It is the nature of worldly hope, however, that is has no assurance that things will turn out well. Worldly hope is based on reason, specifically a calculation made by the hopeful of the probability that things will turn out well. A prisoner may have an appeal on file or know that a private detective is researching evidence that will exonerate him, for example. Or, like Andy Dufresne, he may have a plan for escape. But there is no guarantee that the appeal will be granted, the evidence found, or the escape end in success.

We discover in retrospect that Dufresne had a plan of escape that he implemented over many years. It was this plan and his chance of escape that formed the basis of hope that sustained him over his years in prison. The narrative perspective of the film, however, gives Dufresne's escape an air of inevitability that it could never really have. In fact, the escape involves considerable good fortune. It required the long, painstaking digging of a tunnel from a particular cell over the course of years, an effort that would have come to nought if his cell assignment were changed at any time over those years. It required the hiding of the tunnel entrance behind a poster, its existence somehow never discovered during the periodic cell inspections (although the warden quickly finds the tunnel shortly after Dufresne escapes.) Lastly, and most obviously, a thunderstorm fortuitously happens the night of the escape, conveniently covering the sounds of Dufresne hammering his way into a sewage pipe. It is the nature of secular hope that it cannot effect itself by itself and that it is subject to the whims of the "God of Good Fortune."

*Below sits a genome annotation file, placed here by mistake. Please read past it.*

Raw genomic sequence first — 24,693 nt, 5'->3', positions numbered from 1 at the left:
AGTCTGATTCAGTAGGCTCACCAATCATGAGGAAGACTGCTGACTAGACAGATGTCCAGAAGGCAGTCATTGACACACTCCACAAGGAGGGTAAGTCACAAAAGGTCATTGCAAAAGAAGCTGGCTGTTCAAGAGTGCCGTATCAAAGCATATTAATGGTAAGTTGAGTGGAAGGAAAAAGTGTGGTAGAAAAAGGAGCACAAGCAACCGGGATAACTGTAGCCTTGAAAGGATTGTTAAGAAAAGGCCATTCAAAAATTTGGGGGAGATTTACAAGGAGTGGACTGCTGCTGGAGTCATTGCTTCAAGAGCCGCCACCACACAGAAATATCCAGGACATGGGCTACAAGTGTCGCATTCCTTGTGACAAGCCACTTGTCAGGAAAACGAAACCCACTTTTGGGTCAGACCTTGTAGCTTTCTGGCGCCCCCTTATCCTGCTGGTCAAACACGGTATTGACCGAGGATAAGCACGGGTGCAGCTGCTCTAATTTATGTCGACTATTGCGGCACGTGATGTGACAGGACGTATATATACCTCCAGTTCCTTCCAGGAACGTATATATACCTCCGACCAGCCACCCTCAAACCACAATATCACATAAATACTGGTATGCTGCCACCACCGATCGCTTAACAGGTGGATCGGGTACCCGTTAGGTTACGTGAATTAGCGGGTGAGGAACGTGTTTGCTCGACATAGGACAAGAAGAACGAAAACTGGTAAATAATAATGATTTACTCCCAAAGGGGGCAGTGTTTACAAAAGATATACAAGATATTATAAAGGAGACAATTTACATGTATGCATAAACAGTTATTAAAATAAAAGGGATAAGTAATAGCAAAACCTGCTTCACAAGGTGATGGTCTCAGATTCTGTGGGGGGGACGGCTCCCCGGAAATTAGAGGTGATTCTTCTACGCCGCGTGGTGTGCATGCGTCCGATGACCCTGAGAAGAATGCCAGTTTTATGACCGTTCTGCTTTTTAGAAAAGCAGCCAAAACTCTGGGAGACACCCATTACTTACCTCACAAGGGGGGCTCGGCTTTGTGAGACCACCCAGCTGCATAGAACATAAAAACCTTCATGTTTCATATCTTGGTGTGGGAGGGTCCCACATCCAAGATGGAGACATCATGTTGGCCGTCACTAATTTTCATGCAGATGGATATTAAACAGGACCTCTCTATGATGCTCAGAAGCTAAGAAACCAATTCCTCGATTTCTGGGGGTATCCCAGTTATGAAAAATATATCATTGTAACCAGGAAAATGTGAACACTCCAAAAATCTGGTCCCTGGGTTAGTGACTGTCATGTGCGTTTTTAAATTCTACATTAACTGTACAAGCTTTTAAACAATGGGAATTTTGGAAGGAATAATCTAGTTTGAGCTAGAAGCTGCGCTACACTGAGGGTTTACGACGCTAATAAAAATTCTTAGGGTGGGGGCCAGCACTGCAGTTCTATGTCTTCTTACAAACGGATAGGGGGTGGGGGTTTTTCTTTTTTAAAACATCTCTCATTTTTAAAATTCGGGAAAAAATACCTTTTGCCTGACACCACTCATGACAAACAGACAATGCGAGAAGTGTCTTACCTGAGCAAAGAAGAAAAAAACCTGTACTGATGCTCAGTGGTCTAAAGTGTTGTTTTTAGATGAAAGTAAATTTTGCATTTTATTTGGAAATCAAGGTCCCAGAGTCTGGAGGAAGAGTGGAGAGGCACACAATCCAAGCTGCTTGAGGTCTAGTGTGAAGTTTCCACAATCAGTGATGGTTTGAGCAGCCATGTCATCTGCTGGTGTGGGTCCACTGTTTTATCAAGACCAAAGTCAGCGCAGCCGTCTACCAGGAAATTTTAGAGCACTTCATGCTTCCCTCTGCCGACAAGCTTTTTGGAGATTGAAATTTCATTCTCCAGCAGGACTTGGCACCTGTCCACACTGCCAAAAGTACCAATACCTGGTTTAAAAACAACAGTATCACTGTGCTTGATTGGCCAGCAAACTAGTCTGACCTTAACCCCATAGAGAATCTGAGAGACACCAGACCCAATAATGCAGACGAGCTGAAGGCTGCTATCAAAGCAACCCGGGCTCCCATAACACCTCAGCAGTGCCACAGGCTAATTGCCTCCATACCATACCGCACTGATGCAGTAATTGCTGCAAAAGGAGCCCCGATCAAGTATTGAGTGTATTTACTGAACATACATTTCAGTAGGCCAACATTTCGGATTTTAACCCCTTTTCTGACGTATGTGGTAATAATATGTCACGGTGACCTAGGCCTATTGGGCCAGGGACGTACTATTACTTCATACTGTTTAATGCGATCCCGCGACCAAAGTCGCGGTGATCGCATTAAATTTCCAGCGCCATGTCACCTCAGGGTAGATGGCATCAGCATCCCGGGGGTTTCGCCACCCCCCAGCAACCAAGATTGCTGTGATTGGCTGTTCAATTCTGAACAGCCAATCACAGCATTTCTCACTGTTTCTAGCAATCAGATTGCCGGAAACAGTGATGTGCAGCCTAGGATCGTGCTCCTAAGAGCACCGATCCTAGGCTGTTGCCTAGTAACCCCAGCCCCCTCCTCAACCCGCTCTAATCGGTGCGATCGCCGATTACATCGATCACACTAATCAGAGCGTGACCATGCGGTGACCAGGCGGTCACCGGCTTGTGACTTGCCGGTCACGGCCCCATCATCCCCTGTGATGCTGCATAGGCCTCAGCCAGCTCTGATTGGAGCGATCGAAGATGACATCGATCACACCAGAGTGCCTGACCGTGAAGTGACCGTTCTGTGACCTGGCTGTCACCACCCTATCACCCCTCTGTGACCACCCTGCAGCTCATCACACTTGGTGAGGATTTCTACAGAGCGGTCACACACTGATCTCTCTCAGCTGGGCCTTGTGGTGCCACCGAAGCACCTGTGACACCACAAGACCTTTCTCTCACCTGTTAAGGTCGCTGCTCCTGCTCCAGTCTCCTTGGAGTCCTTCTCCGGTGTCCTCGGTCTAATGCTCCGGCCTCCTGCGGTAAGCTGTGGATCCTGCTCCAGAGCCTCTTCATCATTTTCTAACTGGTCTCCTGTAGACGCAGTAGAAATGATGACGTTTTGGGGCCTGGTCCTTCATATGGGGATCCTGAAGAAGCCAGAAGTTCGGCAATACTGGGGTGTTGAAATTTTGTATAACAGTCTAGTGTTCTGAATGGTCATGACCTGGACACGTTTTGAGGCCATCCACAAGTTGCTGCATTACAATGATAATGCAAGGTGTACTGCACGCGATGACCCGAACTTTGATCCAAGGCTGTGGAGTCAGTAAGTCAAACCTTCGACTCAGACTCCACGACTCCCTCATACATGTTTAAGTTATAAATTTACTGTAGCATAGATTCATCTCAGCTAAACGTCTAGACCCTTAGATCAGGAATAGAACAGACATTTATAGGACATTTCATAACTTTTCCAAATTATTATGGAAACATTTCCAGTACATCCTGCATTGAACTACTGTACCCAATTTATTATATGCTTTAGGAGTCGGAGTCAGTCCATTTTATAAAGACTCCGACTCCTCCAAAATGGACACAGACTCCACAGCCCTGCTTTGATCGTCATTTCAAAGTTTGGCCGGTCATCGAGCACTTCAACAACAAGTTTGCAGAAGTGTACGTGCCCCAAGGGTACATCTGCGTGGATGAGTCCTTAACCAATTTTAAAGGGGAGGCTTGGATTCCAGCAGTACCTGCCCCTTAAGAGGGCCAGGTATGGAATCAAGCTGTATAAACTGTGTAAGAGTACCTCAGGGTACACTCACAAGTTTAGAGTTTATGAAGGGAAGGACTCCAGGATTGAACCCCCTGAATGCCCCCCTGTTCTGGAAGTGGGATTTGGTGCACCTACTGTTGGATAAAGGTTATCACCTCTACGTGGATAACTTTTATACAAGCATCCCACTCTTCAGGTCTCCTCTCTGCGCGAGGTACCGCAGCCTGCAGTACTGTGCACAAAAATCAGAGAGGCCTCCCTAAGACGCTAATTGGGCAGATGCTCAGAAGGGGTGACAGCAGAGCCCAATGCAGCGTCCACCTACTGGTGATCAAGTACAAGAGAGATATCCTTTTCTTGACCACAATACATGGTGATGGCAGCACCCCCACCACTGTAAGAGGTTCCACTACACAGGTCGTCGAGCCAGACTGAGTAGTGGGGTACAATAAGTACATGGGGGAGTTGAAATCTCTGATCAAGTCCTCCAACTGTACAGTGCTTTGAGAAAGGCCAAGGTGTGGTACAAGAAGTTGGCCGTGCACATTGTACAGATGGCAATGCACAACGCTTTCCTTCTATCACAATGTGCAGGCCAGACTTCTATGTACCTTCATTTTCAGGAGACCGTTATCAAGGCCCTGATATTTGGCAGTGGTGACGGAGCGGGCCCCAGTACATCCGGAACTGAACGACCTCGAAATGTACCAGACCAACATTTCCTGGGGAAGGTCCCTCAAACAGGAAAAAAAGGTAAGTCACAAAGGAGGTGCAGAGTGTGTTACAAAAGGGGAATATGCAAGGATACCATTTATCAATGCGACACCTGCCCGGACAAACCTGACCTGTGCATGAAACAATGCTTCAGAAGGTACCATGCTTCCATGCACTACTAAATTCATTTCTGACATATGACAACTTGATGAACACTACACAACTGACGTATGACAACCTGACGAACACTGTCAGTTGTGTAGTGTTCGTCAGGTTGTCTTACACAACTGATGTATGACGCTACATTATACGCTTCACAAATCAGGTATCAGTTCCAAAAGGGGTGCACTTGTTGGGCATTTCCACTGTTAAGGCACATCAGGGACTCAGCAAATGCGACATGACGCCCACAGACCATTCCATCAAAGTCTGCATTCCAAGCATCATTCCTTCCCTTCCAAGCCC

Is the secular hope of a film like The Shawshank Redemption merely what remains of a genuinely theological Hope in a post-Christian world? Pre-Christian cultures didn't speak of hope the way we do now. They saw life as dominated by fate. Aristotle taught that happiness is a life of human flourishing lived according to virtue. But virtue itself is not enough to assure happiness; in addition to virtue, good fortune is needed. A man born in miserable circumstances with no chance to improve his lot is fated to unhappiness. Life sucks (for some). Deal with it.